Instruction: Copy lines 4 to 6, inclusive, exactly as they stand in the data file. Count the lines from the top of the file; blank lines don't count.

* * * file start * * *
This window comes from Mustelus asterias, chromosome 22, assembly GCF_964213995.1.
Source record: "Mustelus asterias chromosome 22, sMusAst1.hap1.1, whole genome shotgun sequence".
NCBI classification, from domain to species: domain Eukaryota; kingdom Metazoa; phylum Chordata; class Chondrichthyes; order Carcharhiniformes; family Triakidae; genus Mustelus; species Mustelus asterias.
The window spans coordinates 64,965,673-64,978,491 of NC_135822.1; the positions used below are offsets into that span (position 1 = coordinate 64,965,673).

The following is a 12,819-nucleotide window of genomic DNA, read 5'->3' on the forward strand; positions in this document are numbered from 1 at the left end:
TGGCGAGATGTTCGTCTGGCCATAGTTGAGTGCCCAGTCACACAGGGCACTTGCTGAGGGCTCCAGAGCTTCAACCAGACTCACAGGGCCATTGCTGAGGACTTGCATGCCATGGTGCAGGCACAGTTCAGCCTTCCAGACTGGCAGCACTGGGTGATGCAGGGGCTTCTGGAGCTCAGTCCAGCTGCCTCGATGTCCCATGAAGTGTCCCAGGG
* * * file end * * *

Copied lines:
The window spans coordinates 64,965,673-64,978,491 of NC_135822.1; the positions used below are offsets into that span (position 1 = coordinate 64,965,673).

The following is a 12,819-nucleotide window of genomic DNA, read 5'->3' on the forward strand; positions in this document are numbered from 1 at the left end:
TGGCGAGATGTTCGTCTGGCCATAGTTGAGTGCCCAGTCACACAGGGCACTTGCTGAGGGCTCCAGAGCTTCAACCAGACTCACAGGGCCATTGCTGAGGACTTGCATGCCATGGTGCAGGCACAGTTCAGCCTTCCAGACTGGCAGCACTGGGTGATGCAGGGGCTTCTGGAGCTCAGTCCAGCTGCCTCGATGTCCCATGAAGTGTCCCAGGG